Kurt McKee

lessons learned in production

Hey there! This article was written in 2006.

It might not have aged well for any number of reasons, so keep that in mind when reading (or clicking outgoing links!).

Unbreakable (2000)

Posted 4 September 2006 in movie, name:Bruce-Willis, name:M.-Night-Shyamalan, and review

Unbreakable (2000)

In this, the second of M. Night Shyamalan's films, Bruce Willis portrays David Dunn, the sole survivor of a train wreck. Samuel L. Jackson's character learns of the disaster and approaches Dunn, proposing a fantastical explanation for his survival.

I picked this movie up having seen it once. Watching it a second time through, I can safely say that this movie was an excellent purchase. The first fifteen minutes are notable for several reasons. For instance, the first scene of "Unbreakable" is by far the most tragic I have seen. The second scene is shot almost entirely as a single take, as Willis' character shares an extensive unbroken dialogue with another character. The rest of the movie proceeds at a slower pace which builds to a powerful conclusion.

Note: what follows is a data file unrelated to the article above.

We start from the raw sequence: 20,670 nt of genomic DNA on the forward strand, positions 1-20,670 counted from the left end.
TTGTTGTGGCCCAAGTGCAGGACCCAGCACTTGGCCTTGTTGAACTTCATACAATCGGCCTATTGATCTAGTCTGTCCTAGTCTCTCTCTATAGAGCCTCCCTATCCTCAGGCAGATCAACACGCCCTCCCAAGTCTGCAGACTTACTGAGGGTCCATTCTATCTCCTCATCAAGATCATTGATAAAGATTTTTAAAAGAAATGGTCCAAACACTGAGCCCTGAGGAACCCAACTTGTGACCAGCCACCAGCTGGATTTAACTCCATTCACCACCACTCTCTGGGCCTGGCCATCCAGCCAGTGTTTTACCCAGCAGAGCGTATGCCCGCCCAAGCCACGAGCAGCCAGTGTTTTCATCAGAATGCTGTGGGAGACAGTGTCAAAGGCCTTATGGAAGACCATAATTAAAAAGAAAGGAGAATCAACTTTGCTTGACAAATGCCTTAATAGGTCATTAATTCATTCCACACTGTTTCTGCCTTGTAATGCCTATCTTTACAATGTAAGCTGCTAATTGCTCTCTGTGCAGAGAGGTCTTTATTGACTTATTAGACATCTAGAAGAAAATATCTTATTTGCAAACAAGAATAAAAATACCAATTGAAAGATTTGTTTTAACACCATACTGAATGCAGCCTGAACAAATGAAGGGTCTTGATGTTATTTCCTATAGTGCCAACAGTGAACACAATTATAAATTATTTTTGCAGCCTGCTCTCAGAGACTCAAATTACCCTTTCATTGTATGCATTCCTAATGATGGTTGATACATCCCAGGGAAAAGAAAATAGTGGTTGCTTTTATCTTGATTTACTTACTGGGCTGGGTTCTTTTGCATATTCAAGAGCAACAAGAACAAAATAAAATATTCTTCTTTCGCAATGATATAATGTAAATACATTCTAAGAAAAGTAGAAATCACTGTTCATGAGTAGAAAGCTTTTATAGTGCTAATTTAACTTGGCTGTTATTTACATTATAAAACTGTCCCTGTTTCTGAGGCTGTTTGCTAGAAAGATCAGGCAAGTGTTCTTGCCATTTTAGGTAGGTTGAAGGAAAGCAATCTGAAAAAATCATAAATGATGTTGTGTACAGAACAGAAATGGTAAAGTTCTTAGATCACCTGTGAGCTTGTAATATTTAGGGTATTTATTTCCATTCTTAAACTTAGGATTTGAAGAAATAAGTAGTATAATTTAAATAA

Like many of Shyamalan's movies, Willis' character is enduring a great deal of relational stress. Characteristic of M. Night's films, there is a scene of reconciliation, and, also characteristically, I was moved nearly to the point of tears.

I give "Unbreakable" 5 stars out of 5, primarily because I think it deserves more than 4 stars (which is not to say that it is a five-star movie - I'm just unwilling to use decimals). Some will find the movie slow-paced, but I believe that it leads the viewer at a sensible pace to a strong conclusion. "Unbreakable" is an original movie, and I am pleased to have it grace my shelf.